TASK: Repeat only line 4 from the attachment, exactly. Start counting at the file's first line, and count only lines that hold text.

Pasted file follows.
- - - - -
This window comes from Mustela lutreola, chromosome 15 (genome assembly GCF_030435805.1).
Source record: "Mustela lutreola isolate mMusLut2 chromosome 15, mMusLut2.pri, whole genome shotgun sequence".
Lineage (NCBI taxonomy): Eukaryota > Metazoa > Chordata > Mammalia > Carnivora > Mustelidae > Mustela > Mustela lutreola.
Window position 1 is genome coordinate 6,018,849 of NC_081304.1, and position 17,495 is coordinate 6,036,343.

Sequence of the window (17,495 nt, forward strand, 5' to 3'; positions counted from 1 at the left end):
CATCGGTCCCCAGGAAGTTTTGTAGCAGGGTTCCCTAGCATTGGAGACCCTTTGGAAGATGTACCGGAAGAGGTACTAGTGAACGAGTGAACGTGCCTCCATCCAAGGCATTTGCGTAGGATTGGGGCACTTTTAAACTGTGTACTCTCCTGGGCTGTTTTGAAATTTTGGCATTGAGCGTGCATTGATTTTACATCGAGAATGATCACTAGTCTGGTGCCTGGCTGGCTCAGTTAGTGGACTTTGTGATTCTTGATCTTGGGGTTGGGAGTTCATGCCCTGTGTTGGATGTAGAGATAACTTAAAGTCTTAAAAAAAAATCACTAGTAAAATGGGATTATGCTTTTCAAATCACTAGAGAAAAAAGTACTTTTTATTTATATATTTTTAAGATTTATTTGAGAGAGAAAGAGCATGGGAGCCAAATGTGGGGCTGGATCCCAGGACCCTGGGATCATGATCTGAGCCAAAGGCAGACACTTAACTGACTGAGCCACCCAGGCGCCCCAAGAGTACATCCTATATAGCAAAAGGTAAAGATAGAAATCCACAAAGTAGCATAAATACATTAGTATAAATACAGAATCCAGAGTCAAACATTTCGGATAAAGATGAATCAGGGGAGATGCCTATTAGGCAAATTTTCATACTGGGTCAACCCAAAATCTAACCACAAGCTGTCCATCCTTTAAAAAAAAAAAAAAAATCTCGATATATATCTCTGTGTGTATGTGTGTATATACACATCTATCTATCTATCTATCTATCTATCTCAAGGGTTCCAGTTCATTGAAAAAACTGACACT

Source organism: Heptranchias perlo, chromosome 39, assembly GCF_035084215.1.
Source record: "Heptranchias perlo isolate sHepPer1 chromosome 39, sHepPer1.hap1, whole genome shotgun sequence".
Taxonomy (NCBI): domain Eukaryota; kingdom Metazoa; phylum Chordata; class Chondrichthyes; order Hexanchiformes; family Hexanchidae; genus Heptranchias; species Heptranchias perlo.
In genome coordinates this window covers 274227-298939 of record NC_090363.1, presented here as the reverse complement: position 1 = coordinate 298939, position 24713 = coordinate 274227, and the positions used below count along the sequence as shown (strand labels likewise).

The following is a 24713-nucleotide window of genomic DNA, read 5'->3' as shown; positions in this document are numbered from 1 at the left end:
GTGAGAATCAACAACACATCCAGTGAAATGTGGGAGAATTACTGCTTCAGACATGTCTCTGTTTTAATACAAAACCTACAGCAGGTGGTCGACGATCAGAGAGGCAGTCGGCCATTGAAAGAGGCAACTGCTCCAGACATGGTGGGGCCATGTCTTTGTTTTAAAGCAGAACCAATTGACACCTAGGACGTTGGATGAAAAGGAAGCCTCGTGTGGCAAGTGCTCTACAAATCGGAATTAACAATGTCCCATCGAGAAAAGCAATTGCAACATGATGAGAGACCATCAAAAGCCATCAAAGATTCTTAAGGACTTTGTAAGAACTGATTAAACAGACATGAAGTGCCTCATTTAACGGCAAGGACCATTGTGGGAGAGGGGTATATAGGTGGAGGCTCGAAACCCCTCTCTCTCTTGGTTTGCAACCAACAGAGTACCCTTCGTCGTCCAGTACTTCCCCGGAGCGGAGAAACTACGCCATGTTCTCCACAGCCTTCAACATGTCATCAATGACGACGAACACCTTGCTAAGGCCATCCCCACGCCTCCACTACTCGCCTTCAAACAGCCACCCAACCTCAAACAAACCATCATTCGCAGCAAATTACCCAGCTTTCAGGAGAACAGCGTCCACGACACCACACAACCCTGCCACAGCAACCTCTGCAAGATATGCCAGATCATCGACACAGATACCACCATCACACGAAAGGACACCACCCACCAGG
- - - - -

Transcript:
Window position 1 is genome coordinate 6,018,849 of NC_081304.1, and position 17,495 is coordinate 6,036,343.